Sociology may be defined as the study of human society and human social behaviour. Sociology is a way of thinking about society and social behaviour that goes beyond common-sense understanding. In sociology, common sense refers to ideas about the world which may be widely held by people in a particular society. Sociological knowledge, however, has greater validity than most forms of commonsense knowledge because it has been tested through some form of observation. In simple terms, sociologists try to base their statements about human behaviour on evidence rather than simple assumption. Sociology understanding is supported by evidence and seeks to be systematic and objective.
When we talk about the sociological perspective, we are talking about the particular way that sociologists, as opposed to non-sociologists, try to understand human social behaviour.
Not all sociologists look at the social world from exactly the same perspective or viewpoint. However, it is possible, to identify a number of common ideas which most, if not all, sociologists believe.
Sociology can be known as the systematic study of human societies which gives particular importance to modern, industrialized systems. The practice of sociology involves a number of varied abilities. It is necessary that one has the ability to think imaginatively and isolate oneself from personalized ideas about social life.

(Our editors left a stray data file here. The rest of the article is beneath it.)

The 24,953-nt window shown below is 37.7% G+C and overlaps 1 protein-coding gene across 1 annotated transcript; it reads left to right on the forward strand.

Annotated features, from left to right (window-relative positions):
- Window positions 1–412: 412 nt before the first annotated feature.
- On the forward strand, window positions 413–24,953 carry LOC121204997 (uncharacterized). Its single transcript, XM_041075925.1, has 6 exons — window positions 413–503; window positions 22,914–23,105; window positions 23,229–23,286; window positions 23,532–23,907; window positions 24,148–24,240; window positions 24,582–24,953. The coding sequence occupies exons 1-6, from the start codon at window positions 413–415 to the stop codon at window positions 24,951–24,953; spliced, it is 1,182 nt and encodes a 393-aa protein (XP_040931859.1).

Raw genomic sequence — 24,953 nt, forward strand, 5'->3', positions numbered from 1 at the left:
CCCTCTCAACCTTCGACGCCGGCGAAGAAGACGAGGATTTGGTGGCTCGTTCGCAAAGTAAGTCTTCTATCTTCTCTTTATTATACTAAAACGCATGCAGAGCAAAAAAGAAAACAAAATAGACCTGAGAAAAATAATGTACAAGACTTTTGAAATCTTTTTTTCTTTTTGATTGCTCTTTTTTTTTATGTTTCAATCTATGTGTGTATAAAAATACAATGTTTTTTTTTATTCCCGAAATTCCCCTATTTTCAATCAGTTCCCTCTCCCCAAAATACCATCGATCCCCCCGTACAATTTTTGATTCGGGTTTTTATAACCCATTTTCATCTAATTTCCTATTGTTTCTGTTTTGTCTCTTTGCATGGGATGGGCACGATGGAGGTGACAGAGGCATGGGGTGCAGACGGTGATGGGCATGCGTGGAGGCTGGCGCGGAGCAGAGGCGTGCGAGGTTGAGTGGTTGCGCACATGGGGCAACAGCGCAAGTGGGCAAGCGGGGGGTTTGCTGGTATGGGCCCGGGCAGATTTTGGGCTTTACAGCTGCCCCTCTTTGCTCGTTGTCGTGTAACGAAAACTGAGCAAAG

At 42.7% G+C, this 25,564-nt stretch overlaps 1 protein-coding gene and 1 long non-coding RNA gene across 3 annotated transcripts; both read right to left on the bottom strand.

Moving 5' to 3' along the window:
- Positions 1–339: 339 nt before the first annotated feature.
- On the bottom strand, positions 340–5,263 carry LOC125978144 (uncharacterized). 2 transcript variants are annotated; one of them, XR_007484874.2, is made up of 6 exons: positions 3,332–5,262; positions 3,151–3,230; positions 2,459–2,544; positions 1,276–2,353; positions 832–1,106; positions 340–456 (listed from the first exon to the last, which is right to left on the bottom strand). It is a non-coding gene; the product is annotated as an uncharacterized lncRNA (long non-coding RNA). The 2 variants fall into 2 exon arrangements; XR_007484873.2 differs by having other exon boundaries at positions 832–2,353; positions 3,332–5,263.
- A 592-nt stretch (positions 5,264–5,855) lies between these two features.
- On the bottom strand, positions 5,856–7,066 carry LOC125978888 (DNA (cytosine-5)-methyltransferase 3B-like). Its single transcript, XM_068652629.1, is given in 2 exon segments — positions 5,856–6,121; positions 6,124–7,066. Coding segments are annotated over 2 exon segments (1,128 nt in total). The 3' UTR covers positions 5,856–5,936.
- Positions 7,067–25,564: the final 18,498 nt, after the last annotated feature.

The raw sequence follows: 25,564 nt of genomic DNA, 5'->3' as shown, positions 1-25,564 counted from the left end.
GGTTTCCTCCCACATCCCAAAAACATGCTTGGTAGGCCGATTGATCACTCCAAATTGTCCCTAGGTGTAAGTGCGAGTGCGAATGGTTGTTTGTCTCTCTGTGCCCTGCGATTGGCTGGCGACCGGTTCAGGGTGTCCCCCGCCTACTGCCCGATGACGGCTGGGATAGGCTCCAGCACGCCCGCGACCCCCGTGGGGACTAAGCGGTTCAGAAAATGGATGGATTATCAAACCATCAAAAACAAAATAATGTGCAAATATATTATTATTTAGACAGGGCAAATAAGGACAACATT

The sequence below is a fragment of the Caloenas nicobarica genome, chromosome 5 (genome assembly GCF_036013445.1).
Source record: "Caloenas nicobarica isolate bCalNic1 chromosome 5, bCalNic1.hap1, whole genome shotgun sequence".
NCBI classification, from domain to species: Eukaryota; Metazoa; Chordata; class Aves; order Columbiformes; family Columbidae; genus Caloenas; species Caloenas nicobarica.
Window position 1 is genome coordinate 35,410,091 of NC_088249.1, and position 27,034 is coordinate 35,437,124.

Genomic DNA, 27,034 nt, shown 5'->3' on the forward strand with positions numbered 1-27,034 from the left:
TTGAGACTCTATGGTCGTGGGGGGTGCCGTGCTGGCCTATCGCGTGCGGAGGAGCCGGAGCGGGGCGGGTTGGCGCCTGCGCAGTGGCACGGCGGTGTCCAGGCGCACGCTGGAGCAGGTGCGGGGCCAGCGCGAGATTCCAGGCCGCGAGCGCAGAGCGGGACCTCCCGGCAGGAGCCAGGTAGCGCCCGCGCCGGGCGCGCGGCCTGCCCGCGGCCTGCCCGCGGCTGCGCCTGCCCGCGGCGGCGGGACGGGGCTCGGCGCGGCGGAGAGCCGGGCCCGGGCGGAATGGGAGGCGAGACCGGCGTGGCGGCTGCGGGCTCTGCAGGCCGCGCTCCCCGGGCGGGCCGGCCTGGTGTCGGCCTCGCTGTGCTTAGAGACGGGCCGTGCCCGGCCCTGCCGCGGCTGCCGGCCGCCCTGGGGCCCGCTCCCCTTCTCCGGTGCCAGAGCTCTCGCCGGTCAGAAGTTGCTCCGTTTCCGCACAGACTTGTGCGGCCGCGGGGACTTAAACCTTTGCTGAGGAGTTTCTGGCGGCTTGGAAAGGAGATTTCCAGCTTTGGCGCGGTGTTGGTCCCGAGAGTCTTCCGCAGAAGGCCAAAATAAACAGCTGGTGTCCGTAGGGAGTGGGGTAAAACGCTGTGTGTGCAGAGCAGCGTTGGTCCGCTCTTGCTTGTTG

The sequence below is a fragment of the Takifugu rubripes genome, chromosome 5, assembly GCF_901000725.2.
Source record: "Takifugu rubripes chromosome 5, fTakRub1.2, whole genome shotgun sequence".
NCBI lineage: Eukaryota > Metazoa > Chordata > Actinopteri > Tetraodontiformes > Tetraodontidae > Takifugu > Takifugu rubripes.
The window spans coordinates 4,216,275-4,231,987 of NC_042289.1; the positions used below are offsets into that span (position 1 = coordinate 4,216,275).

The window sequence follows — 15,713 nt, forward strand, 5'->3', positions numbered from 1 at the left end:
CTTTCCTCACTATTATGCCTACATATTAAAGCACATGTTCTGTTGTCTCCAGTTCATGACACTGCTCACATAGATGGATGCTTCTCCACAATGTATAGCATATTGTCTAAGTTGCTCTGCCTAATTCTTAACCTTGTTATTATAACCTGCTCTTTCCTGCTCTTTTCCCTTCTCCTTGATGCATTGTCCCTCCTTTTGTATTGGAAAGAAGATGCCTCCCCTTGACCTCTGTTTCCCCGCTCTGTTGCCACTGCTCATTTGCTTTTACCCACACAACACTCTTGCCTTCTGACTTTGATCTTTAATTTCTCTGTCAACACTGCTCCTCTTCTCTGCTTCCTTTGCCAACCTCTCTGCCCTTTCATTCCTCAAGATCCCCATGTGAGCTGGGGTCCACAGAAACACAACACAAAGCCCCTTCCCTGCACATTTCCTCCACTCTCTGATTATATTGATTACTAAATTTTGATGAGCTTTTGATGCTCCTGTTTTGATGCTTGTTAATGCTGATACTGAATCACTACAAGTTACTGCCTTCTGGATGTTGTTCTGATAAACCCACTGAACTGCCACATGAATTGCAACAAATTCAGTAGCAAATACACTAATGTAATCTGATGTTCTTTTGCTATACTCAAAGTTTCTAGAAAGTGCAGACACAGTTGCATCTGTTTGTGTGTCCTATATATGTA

In the past many comprehensive changes that have come about were unsolved. Sociology was created on the attempt to understand the changes in our societies over the past two or three centuries. Changes included not only those of large scale but those concerned with change in the close and personal characteristics of people’s lives (Giddens 2006).
To establish what sociology is, it is important to look at the classical founders of sociology. Throughout the mid-nineteenth
References: Giddens, A. (2006) Sociology, 5th Edition, London: Polity Press Giddens, A. (2001) Sociology Introductory Reading, Revised Addition, London: Polity Press Sweeney, T., Lewis, J., Etherington, N. (eds.) (2003) Sociology and Scotland, Glasgow: Unity Publications www.books.google.co.uk/books–Sapsford, R and Dallos, R (1996) www.britannica/com/eb/article;9054337/Geogre.P.Murdock www.statistics.gov.uk/socialtrends 2005